Public prosecutor's role

Human Rights Watch released a statement yesterday calling on Egypt's public prosecutor to investigate the detentions and beatings, and the possible links to authorities. 

The president must have been aware of what was happening for 15 hours outside the gates of his palace, where Ministry of Interior officials were present and aware of the detentions and abuse, says Heba Morayef, Egypt director for Human Rights Watch. "Yet in his speech he not only made no reference to this, but actually spoke out against people who were at that point were still being investigated and therefore covered by the presumption of innocence," she says.

His actions, particularly regarding the role of the public prosecutor, have dangerous implications, she says. "It puts us in an extremely dangerous position. Because if the public prosecutor is now seen as a pro-Morsi, politicized figure, then that further destroys what little respect there is left for these institutions as being the objective, rule-of-law-applying bodies in the country."

The prosecutor's role in events has also become controversial. The president appointed the public prosecutor, Talaat Abdallah, as part of a sweeping decree that sacked the Mubarak-era prosecutor, sidelined the judiciary, and made his own powers immune to judicial review. Mr. Abdallah today reversed a decision to transfer the local prosecutor who ordered the release of the prisoners detained by Muslim Brotherhood supporters. Egyptian daily Al Masry Al Youm reported the local prosecutor accused Abdallah of ordering his transfer as a punitive measure after he refused Abdallah's pressure to charge some of the protesters with crimes.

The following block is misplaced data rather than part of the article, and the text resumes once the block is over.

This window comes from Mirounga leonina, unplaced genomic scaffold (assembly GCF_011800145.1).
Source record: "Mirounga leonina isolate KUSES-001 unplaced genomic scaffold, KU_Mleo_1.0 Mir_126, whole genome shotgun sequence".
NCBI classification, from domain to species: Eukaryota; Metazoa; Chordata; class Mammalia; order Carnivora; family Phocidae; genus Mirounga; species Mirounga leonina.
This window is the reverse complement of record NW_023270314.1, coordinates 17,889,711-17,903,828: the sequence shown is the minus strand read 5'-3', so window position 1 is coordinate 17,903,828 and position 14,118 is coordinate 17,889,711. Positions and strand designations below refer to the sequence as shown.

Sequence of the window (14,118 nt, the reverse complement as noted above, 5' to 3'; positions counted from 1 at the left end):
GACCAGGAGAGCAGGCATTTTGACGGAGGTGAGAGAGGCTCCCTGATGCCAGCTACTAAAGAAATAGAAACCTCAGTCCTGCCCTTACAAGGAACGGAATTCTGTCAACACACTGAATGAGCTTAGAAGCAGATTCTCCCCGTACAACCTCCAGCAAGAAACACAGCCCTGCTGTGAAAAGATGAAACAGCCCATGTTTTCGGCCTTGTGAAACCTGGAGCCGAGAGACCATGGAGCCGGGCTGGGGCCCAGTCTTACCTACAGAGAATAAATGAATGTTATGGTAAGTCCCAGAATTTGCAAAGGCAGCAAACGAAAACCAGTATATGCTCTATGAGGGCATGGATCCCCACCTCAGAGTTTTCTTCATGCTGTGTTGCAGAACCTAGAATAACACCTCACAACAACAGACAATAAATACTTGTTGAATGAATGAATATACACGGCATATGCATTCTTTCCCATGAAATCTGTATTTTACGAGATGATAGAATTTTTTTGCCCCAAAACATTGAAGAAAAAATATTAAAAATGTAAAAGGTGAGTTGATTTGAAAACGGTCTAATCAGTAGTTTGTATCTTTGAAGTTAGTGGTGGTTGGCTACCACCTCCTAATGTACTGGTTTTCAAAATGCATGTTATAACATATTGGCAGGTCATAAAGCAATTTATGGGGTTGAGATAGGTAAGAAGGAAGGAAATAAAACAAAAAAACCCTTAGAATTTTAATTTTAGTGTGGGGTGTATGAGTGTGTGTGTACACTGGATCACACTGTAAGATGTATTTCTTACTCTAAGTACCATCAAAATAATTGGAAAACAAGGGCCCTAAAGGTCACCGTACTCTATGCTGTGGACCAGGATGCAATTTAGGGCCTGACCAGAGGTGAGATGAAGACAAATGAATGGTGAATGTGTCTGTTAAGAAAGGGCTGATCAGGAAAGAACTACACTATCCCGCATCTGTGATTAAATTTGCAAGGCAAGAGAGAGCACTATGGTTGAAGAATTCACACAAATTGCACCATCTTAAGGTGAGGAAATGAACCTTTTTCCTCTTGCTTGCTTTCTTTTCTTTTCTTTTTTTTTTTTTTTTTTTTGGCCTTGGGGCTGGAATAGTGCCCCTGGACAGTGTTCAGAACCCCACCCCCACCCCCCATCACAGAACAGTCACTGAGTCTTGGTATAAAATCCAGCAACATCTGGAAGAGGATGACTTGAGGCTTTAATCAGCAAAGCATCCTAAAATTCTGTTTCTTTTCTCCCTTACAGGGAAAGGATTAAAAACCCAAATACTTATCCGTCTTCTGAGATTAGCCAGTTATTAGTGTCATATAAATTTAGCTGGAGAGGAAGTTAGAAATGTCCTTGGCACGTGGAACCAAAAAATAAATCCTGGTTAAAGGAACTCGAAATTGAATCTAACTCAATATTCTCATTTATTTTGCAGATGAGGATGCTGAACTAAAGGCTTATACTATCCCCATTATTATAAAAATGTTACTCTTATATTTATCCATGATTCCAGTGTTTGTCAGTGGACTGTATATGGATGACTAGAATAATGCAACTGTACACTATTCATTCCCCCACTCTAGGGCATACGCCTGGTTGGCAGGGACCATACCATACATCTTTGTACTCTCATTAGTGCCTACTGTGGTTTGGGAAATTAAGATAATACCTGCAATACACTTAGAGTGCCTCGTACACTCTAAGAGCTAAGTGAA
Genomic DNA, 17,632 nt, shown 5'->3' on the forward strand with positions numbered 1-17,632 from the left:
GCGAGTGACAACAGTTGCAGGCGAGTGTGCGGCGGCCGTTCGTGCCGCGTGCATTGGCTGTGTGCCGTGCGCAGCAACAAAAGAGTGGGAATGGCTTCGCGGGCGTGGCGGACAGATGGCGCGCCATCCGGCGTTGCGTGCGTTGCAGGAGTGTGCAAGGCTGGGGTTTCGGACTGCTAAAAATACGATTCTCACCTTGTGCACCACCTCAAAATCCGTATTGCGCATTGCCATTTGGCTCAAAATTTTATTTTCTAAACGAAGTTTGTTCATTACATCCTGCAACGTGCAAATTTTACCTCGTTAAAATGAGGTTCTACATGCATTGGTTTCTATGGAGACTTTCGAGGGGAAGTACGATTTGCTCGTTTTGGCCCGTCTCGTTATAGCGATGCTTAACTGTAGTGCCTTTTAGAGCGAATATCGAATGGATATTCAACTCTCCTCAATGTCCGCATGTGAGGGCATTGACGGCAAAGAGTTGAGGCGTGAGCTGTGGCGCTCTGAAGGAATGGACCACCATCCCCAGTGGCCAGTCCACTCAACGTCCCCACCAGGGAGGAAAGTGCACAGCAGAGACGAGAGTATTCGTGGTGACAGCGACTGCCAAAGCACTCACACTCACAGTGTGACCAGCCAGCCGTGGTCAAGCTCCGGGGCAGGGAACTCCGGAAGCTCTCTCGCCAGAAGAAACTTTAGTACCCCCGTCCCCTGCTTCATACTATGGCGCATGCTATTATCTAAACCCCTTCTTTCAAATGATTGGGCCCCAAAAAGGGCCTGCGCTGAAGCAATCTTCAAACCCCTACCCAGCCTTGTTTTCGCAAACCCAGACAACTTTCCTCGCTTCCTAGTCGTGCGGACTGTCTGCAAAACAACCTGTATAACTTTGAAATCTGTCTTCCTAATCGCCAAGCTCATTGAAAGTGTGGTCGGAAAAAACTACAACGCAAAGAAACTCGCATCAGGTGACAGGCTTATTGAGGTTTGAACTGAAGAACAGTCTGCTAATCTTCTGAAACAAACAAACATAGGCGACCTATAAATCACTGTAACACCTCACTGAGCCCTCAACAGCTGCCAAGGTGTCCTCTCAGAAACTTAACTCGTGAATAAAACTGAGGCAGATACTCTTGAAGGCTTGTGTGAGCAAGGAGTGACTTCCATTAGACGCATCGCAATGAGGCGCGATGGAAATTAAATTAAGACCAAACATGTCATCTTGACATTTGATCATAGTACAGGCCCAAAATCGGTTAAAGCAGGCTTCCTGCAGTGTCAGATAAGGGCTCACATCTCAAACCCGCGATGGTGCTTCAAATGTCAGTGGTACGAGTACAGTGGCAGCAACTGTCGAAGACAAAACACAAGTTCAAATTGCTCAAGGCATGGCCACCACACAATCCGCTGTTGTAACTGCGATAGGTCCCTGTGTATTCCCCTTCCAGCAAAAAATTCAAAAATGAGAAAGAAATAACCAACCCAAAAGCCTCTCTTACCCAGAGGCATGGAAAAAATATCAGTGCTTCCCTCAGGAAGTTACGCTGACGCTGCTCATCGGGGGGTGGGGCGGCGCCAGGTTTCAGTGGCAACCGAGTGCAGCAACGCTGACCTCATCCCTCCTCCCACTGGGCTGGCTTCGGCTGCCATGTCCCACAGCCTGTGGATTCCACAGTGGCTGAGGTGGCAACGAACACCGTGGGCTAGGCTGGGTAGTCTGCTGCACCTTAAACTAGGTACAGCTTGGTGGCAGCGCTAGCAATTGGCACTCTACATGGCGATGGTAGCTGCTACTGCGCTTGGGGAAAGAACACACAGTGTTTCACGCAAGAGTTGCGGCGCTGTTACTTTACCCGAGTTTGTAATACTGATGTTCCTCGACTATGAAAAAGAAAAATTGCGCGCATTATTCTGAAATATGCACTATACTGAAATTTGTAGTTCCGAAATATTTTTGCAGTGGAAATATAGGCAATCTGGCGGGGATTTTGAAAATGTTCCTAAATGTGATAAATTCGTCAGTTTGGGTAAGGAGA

Brothers called up

The clashes last week were some of the deadliest this year. Protesters against the president had gathered at his presidential palace on Dec. 4 to protest his decision to grant himself immunity from judicial review, and to call a quick referendum on a controversial draft constitution. Some stayed overnight, camping out beside the palace. 

On Dec. 5, Muslim Brotherhood leaders called on their followers to march to the presidential palace. Essam El Erian, the deputy chief of the Brotherhood's Freedom and Justice Party, called on members to go to the palace, implying that if police would not protect it, FJP and Brotherhood members would do so themselves. "If state agencies are weak and still damaged by the wounds of the past, the people can impose their will and protect legitimacy. Members of the FJP will be on the frontline, God-willing," he posted on his public Facebook page.